Dear Governor Hickenlooper

A collection of short films directed by
concerned citizens about why fracking
must be stopped in the state of Colorado.

Dear Governor Hickenlooper

Each film—documentary, horror movie or love story— conveys to the Governor a simple message:

Colorado has a choice.

One option will cost us dearly.
The other could preserve the state we love while
ensuring improved human health and economy.

Watch the full film now on our web site.



People living within a ½ mile of a fracking site have a significantly higher chance of getting cancer.

- Colorado School of Public Health

Real estate values near fracking sites have seen a 25-50% decline in value.

- University of Denver

Each well uses up to 8 million gallons of water, and that water is permanently removed from the water cycle.

- Dr. Ingraffea, Cornell University

The renewable energy industry provides more than 3 times the jobs of oil and gas.

- UC Berkeley’s Energy & Resources Group and Goldman School of Public Policy

 There are 52,000 active wells in Colorado with 3,000-4,000 being permitted each year. You do the math!

Want To Do Something About This? Here’s What You Can Do!

Show the Film

Contact us to organize a screening.

Sign the Petition

Tell Gov. Hickenlooper to withdraw the lawsuits on the five communities that stopped fracking.

Protect Your Community

Learn how to protect your community and the state from the dangers of fracking.

Five Colorado communities have banned or put moratoria on fracking since 2012. Governor Hickenlooper has joined a Colorado Oil and Gas Association law suit against these communities to overturn these democratic decisions.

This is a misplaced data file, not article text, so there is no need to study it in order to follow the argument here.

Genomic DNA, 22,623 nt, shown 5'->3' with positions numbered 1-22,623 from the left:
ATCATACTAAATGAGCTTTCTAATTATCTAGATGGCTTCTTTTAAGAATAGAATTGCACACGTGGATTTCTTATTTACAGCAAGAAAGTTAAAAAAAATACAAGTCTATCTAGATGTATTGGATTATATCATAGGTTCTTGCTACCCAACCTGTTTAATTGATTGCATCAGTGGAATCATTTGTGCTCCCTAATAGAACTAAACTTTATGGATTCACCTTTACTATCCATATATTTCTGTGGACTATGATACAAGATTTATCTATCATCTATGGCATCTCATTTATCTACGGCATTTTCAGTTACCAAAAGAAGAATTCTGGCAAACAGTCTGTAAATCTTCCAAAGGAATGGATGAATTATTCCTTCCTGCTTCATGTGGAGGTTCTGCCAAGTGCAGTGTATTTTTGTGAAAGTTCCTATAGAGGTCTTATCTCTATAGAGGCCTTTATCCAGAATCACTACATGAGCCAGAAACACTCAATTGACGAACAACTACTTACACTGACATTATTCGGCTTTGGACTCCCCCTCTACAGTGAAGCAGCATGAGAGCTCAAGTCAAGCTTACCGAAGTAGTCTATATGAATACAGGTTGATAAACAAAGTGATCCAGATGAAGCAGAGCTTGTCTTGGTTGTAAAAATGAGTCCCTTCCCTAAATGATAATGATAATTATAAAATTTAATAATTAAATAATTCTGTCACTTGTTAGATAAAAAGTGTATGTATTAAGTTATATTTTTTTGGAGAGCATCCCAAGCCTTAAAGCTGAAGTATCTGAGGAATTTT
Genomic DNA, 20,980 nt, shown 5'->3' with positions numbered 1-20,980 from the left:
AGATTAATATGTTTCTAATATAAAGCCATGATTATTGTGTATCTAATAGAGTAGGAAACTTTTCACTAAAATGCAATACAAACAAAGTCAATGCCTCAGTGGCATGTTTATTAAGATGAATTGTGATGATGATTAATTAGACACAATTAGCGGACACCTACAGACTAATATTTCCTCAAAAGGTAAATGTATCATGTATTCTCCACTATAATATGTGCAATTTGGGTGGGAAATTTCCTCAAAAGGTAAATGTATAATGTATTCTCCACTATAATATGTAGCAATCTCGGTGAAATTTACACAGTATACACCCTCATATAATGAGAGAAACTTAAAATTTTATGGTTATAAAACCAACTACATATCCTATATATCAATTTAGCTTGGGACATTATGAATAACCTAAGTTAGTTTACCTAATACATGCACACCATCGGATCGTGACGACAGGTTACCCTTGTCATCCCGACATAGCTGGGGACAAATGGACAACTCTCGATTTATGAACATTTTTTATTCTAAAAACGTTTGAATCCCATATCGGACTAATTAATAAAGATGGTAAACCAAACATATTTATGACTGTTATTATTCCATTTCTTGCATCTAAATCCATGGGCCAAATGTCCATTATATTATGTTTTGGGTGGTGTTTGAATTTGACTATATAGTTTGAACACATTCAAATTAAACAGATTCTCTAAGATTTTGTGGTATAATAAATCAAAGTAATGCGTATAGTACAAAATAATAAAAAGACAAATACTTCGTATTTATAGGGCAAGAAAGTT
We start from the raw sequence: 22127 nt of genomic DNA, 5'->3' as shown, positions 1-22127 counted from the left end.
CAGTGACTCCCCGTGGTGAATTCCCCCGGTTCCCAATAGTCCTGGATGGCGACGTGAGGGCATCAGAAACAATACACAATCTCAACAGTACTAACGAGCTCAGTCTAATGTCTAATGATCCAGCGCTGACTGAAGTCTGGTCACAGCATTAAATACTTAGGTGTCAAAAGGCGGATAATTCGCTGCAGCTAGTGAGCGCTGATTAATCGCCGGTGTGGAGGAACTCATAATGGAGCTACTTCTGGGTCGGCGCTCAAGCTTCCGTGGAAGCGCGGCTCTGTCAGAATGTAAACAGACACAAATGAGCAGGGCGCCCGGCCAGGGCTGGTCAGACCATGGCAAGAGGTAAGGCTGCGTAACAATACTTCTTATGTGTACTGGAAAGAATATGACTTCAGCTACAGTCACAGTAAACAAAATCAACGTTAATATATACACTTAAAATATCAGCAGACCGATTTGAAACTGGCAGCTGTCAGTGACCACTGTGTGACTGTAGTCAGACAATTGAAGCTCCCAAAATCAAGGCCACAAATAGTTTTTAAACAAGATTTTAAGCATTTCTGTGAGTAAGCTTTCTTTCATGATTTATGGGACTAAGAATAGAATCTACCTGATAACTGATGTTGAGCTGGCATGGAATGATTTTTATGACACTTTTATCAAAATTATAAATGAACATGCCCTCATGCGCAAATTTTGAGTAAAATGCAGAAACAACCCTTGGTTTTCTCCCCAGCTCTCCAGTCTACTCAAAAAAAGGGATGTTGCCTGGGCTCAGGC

Inspired by Jon Bowermaster’s film, Dear Governor Cuomo, Dear Governor Hickenlooper is a labor of love directed by Stash Wislocki and co-produced by Mountainfilm Festival Director, David Holbrooke, and founder of Frack Free Colorado, Allison Wolff. In contrast to Dear Governor Cuomo, a film about celebrities’ efforts to rally the New York public to keep NY’s fracking moratorium in place, Dear Governor Hickenlooper is a collection of short films made by seasoned and budding filmmakers, all of whom are concerned about Colorado’s future.

The film introduces audiences to Aaron Milton, an ex-gas worker turned whistle blower; Cornell’s Professor of Engineering, Anthony Ingraffea, who sheds new light on gas well failures; Dr. Theo Colborn on how fracking affects our children’s health; a family whose dreams are broken when the gas company moves in next door; and Stanford’s Mark Jacobson who has 50 plans for 50 states to move to renewable energy within 20 years. Shane Davis, AKA “The Fractivist”, is Dear Governor Hickenlooper’s protagonist, taking the audience from one story to the next while elucidating well site visits and statistics from the Colorado Oil and Gas Commission’s own accident data.

The film ultimately asks the question: why permanently poison our air and water, and damage our health, with fracked gas when we could be powered, today, by 100% renewable energy?

While Coloradans Pay the Price with Our Health and Environment …

50% of the shale gas in Colorado will be exported to the highest global bidder.

As our estimated 30-year supply runs dry, prices in the US will rise as our clean,
drinkable water diminishes. The only winners will be the gas companies.

The Short Films of Dear Governor Hickenlooper

Fracking 101